> deleted all patches from patchwork_patch that belonged to the LKML 
> project. This allowed me to access the "Delete" page and delete the 
> project, though this also resulted in a corrupted session, because my 
> admin profile ended up corrupted. The uwsgi log showed this error:
> Traceback (most recent call last):
>   File "/opt/patchwork/venv/lib/python2.7/site-packages/django/core/handlers/", line 132, in get_response
>     response = wrapped_callback(request, *callback_args, **callback_kwargs)
>   File "./patchwork/views/", line 106, in list
>     view_args = {'project_id': project.linkname})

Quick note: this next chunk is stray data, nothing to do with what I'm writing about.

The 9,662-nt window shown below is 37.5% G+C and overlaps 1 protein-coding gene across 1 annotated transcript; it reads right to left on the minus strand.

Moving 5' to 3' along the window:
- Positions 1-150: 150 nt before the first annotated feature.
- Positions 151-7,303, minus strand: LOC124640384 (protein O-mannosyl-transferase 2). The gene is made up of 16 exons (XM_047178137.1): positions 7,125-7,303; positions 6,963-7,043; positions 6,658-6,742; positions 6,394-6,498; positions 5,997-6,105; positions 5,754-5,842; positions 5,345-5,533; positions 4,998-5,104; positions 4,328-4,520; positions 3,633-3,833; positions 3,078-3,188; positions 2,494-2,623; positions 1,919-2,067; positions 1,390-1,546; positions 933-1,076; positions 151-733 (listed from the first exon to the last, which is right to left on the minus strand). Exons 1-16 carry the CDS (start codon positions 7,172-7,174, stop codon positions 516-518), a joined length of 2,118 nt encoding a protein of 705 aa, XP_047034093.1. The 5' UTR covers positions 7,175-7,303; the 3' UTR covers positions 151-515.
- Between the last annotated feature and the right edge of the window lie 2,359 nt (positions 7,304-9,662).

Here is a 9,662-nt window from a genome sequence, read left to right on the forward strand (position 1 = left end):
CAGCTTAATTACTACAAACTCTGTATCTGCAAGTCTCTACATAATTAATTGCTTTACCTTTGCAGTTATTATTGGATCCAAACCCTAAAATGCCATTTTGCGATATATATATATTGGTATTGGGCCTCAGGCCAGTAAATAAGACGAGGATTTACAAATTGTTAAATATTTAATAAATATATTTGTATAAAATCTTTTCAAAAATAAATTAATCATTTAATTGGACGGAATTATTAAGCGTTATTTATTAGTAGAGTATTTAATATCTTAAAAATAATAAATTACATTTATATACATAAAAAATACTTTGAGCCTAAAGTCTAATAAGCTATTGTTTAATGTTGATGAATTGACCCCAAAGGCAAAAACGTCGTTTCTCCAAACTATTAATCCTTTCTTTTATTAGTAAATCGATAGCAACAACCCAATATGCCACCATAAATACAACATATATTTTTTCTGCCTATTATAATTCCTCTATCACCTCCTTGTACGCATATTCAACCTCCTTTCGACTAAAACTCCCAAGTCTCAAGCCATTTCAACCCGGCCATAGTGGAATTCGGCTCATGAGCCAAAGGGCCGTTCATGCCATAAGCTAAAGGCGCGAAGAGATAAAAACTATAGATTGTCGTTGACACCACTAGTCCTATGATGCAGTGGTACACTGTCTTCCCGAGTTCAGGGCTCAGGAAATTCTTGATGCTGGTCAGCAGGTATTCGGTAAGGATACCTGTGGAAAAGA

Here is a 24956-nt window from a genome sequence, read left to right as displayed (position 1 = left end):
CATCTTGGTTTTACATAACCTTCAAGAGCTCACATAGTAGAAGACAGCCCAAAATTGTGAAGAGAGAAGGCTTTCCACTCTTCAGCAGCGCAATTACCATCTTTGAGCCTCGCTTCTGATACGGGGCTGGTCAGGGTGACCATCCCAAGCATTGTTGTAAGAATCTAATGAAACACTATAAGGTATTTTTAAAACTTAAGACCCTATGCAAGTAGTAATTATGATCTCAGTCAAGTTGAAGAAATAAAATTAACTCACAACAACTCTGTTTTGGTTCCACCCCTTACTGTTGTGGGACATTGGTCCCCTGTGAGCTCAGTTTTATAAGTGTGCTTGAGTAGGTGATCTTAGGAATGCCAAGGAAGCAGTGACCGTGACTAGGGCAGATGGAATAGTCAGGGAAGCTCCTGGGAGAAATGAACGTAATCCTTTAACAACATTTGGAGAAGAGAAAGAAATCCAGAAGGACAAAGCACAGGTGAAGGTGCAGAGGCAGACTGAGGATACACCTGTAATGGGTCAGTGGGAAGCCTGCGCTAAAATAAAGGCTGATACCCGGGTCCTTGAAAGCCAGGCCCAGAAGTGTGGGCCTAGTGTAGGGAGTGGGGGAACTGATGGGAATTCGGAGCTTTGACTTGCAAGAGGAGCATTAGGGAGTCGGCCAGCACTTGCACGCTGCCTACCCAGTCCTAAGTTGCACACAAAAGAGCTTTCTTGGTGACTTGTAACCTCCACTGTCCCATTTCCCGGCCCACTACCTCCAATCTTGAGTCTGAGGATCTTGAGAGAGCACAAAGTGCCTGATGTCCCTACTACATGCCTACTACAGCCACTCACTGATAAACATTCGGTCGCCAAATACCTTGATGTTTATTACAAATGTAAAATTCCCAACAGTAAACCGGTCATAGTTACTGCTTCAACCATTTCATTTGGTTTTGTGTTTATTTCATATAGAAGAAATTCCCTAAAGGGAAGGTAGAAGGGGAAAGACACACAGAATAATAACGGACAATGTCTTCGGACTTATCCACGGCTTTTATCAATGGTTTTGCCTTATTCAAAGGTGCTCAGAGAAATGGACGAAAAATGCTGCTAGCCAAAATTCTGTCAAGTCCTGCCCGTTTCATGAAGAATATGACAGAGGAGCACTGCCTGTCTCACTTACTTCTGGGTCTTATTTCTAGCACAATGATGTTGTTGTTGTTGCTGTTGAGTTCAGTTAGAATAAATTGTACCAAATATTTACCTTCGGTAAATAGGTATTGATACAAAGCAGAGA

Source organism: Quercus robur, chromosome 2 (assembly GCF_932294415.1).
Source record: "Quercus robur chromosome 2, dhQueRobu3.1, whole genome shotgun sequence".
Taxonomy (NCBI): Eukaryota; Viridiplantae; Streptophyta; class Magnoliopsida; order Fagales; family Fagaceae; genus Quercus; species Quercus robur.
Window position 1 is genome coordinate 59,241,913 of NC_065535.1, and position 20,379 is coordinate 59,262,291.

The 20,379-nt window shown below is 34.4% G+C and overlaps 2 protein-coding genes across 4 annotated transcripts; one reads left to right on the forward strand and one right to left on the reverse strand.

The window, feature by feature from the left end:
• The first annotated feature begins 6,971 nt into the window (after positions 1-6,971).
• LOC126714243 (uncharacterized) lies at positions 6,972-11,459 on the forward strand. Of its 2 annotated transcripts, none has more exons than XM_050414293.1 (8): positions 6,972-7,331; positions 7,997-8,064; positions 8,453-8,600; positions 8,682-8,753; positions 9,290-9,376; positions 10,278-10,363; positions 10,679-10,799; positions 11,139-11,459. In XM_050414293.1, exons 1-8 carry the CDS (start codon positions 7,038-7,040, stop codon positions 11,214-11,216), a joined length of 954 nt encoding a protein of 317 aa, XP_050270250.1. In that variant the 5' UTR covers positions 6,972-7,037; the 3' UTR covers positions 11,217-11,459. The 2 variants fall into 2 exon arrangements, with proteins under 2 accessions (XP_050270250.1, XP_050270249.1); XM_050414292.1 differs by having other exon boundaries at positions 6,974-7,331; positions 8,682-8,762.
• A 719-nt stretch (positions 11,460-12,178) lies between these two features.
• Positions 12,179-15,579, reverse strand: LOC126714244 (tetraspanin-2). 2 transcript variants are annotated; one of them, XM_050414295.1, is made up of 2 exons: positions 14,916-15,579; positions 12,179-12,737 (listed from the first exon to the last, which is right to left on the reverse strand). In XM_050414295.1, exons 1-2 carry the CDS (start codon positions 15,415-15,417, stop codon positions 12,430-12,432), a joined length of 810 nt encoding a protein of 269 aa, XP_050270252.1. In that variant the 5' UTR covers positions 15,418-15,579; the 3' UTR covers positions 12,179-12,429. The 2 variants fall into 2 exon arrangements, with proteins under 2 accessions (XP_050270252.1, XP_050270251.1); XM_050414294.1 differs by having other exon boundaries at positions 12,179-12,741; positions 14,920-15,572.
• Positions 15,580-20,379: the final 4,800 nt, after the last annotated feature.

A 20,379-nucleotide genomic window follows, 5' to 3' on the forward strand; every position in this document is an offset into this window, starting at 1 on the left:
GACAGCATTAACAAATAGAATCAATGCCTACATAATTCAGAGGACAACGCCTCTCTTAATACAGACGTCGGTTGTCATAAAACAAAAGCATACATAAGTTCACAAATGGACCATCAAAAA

>   File "./patchwork/views/", line 59, in generic_list
>     if project.is_editable(user):
>   File "./patchwork/", line 69, in is_editable
>     return self in user.profile.maintainer_projects.all()
>   File "/opt/patchwork/venv/lib/python2.7/site-packages/django/utils/", line 226, in inner
>     return func(self._wrapped, *args)
>   File "/opt/patchwork/venv/lib/python2.7/site-packages/django/db/models/fields/", line 483, in __get__
>     self.related.get_accessor_name()
> RelatedObjectDoesNotExist: User has no profile.
> I was able to create another admin user and continue.

Ouch. :(

I wonder what broke there. I'll see if I can hunt it down. You should be
able to delete projects without incident, although it's something we
probably test very rarely. I imagine there's some list comprehension or
dumb code of some sort that loads the whole thing into memory for some

> # Problems during the second stage
> At this stage, I started the migration process using migrate.